A map of the federal subjects of the Russian Federation (Source: Wikimedia Commons)
On paper, the fifteen union republics of the USSR were equal members of a voluntary union. In reality, however, Russia dominated every aspect of political, economic, social, and cultural life in the country, and it is for this reason that we start our discussion of the former Soviet republics with Russia itself. It was, after all, not a coincidence that the capital of Russia, Moscow, was also the capital of the entire USSR. Today, Russia is the largest country in the world by area, the ninth-largest country in the world by population, and the twelfth-largest country in the world by GDP. Moreover, in recent years, Russia has been constantly featured in Western news media for its apparent meddling in other countries, specifically in Georgia, Ukraine, Syria, and the US. Suffice it to say that understanding what is going on in the Kremlin is key to understanding international affairs as we know it today.
A Brief History
In December 1991, Boris Yeltsin, a key architect of the dissolution of the Soviet Union, became president of an independent and post-socialist Russia. Leader of Russia from 1991-1999, Yeltsin remains a key figure in the history of post-Soviet Russia, and many of his actions laid the groundwork for politics under current leader Vladimir Putin. Many Russians today refer to Yeltsin’s rule with disdain, referring to it as ‘the wild 1990s.’ Yeltsin, along with his primary economic advisor, Yegor Gaidar, rapidly began privatizing Russian industries and businesses in a scheme known as ‘shock therapy.’ Rather than bringing a Western-style market economy to Russia, however, the reforms led to widespread corruption, crime, political assassinations, and the utter collapse of the economy. GDP fell by 40 percent. Out of the ruins of the ‘shock therapy’ reforms rose an ultra-rich and ultra-successful elite known as the oligarchs, and, today, Russia remains one of the most wealth unequal societies in the world.
Many members of the legislature, meanwhile, were opposed to Yeltsin’s rapid economic reforms, and tensions between Yeltsin and the parliament continued to grow. They came to a head in October 1993, when Yeltsin illegally attempted to dissolve the parliament, setting off a constitutional crisis. Members of the legislature refused to comply with Yeltsin’s order, and, in response, Yeltsin ordered tanks to destroy the White House, Russia’s parliament building. Between 150 and 2000 people were killed in the chaos. In the aftermath of the confrontation, Yeltsin pushed through a new constitution, granting the president wider powers than before and removing checks on his power by the other branches of government.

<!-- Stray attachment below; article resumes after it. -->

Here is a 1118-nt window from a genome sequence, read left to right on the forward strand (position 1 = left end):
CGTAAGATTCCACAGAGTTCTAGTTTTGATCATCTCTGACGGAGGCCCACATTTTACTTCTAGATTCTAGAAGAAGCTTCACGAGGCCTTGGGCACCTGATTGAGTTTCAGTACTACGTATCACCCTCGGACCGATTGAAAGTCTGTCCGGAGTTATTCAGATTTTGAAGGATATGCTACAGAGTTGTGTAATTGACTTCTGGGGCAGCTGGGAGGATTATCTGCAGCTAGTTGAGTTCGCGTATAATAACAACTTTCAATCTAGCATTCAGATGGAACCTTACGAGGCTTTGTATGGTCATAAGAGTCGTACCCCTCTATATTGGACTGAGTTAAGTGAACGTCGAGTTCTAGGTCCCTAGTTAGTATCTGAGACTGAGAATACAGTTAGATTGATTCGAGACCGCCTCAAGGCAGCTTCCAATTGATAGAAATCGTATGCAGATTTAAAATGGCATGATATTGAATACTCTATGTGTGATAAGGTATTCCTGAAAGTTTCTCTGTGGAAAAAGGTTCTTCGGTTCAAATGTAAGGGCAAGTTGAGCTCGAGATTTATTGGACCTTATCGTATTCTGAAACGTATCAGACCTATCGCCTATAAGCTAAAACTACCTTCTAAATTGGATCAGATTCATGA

This new constitution, which remains in force today, largely laid the groundwork for Putin, who took over the presidency from Yeltsin in 1999, to create the strongman presidency that characterizes Russian politics today. Under Putin, Russia has seen three important developments. First, Putin focused on fixing the problems of his predecessor’s economic policies by re-nationalizing key economic sectors, clamping down on corruption, and reigning in the power of the oligarchs. As a result, under Putin, Russia has largely enjoyed stable economic growth, and this stability remains a key factor in his widespread support among Russians today. Second, Putin has sought to take control of Russia’s domestic security situation, brutally invading and subjugating Chechnya, a restive region in the south that declared independence from Russia in the 1990s.
Third, and perhaps most importantly, Putin has tried to reassert Russian hegemony on the international stage, both in the other post-Soviet republics, which Russians term the ‘near abroad,’ and in other regions of geopolitical importance, such as the Middle East. This project largely began in 2008, when Russia militarily intervened in Georgia after two of its northern regions, South Ossetia and Abkhazia, declared independence from Georgia. Although the West condemned Russia’s invasion of Georgia, it was not until 2014 that the West became widely concerned with Russia’s reassertion of its global influence. In that year, Russia illegally annexed Crimea, a primarily Russian-speaking region of Ukraine, and began militarily supporting pro-Russian separatists in the Donbass, a region in eastern Ukraine. Quickly following up on its intervention in Ukraine, Russia then moved to Syria and became a major player in the civil war there, its first military intervention outside of the ‘near abroad’ since the collapse of the USSR.
Where is Russia Heading?
Russia’s next presidential elections will be held in March 2018. Although he has not yet announced his candidacy, Putin is widely expected to both run for and win a fourth term as president. During the months leading up to the election, watch for comments from both Putin himself and other likely candidates, such as Gennady Zyuganov, leader of the Communist Party, and Vladimir Zhirinovsky, leader of the far-right LDPR. Also watch for comments and protests from Alexei Navalny, a prominent Putin critic and anti-corruption campaigner. Additionally, if and when Putin wins the elections, watch for further developments with regard to Russia’s reassertion of its power, both in the countries of the ‘near abroad,’ such as Ukraine and Kazakhstan, and in other regions of the world, including the Middle East, where Russia increasingly sees itself as a powerbroker and regional hegemon.